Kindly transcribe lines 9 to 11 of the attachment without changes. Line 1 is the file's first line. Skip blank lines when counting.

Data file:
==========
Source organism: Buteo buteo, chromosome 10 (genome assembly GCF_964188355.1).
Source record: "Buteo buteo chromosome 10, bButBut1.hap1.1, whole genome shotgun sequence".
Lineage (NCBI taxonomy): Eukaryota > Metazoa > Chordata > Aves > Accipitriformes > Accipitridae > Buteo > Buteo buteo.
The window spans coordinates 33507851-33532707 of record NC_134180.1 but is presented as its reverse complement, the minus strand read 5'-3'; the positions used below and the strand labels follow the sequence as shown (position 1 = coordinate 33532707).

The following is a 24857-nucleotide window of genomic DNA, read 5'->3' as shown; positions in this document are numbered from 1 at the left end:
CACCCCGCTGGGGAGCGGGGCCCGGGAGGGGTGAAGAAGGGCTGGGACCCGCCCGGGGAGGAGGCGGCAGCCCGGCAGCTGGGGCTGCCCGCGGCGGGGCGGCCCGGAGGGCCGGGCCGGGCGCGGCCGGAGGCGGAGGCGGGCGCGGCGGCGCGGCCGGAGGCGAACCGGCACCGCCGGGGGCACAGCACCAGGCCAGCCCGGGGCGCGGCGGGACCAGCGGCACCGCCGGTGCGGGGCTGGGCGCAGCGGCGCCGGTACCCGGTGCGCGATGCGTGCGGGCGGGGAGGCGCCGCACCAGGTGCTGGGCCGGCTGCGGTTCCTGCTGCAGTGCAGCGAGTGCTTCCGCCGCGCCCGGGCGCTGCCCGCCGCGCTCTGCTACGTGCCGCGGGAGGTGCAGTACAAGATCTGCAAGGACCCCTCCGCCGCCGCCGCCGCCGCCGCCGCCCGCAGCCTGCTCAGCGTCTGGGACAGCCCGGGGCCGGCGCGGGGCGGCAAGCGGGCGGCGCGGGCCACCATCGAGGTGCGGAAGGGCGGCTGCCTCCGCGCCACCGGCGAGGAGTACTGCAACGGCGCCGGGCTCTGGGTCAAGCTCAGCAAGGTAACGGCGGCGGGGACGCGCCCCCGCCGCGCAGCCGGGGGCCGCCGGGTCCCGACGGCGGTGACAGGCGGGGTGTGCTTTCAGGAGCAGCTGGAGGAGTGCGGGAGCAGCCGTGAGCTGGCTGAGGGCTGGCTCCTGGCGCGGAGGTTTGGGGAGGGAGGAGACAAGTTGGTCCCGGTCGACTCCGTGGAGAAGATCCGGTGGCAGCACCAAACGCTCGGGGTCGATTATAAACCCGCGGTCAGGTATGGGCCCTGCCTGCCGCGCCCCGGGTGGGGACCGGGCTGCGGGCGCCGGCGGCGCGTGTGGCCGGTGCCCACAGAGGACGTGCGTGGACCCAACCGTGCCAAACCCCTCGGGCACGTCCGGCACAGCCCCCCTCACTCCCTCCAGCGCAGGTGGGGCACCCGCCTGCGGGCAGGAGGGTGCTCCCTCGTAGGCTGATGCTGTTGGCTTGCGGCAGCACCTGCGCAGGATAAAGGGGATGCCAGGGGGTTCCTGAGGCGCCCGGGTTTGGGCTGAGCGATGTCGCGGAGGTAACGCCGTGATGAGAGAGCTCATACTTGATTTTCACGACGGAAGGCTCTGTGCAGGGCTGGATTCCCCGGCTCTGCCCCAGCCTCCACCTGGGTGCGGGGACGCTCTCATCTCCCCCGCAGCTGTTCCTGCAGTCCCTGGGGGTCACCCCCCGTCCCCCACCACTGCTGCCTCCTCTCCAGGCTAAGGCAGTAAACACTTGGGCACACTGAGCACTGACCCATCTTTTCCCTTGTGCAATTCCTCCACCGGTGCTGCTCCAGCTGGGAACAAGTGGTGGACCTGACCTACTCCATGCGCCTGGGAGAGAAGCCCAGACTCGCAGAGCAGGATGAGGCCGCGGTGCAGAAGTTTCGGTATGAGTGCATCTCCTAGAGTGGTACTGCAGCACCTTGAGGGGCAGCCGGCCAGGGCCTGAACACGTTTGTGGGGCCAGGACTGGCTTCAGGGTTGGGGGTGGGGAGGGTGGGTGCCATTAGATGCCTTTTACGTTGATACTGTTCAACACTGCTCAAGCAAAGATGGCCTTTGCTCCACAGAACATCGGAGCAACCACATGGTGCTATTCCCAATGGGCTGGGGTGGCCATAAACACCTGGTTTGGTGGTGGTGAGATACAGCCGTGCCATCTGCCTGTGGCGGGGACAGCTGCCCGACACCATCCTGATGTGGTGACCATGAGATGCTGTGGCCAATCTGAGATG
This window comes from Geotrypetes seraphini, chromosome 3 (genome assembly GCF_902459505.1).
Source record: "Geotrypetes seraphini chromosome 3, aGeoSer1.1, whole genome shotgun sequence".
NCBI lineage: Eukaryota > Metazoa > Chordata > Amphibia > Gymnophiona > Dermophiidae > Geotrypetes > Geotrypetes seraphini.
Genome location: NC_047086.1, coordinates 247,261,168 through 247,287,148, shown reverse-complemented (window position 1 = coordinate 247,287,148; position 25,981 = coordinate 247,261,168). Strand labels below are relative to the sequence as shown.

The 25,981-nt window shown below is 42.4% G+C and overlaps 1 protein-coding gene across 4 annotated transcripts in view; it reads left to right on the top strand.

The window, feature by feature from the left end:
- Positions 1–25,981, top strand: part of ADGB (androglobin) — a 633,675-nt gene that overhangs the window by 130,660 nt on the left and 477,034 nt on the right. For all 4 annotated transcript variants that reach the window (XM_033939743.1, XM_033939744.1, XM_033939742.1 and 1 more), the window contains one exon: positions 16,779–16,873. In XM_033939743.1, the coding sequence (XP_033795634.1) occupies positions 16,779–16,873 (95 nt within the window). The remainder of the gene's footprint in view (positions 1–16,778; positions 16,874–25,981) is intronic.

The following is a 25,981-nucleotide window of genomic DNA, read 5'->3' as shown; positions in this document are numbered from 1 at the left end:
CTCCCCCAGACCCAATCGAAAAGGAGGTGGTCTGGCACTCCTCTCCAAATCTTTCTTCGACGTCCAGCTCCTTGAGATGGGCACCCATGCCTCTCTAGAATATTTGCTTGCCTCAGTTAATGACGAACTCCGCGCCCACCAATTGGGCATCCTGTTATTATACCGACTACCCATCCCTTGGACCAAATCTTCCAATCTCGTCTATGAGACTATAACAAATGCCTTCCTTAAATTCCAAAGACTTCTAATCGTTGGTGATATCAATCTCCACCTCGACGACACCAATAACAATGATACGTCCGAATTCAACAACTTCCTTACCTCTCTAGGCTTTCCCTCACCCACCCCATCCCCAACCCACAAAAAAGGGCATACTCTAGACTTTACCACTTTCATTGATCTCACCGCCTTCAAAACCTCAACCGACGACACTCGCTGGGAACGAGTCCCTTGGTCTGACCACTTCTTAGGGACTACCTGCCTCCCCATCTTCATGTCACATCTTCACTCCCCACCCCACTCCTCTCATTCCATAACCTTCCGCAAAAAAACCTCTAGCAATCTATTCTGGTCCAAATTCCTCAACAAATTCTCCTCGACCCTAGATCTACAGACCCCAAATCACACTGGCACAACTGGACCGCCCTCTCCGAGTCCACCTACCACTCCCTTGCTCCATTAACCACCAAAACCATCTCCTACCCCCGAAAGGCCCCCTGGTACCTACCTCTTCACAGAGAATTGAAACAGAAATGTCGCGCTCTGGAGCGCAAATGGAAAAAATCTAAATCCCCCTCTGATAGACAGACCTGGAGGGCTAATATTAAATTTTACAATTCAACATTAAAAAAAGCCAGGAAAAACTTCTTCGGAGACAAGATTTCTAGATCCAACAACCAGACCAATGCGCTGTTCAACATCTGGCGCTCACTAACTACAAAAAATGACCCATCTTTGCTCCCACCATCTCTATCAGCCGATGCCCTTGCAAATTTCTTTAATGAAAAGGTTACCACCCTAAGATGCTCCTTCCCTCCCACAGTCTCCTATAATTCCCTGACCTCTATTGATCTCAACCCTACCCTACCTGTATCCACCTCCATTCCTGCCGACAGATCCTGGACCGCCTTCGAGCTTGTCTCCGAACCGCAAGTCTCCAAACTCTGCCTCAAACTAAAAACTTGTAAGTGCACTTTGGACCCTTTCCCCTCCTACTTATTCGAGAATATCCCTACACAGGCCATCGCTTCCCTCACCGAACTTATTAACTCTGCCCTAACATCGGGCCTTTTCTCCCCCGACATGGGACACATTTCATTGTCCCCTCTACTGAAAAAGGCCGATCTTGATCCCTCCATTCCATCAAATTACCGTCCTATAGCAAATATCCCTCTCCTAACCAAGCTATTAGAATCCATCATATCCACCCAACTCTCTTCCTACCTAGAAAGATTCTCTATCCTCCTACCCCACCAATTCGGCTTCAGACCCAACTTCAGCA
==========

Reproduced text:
NCBI lineage: Eukaryota > Metazoa > Chordata > Amphibia > Gymnophiona > Dermophiidae > Geotrypetes > Geotrypetes seraphini.
Genome location: NC_047086.1, coordinates 247,261,168 through 247,287,148, shown reverse-complemented (window position 1 = coordinate 247,287,148; position 25,981 = coordinate 247,261,168). Strand labels below are relative to the sequence as shown.

The 25,981-nt window shown below is 42.4% G+C and overlaps 1 protein-coding gene across 4 annotated transcripts in view; it reads left to right on the top strand.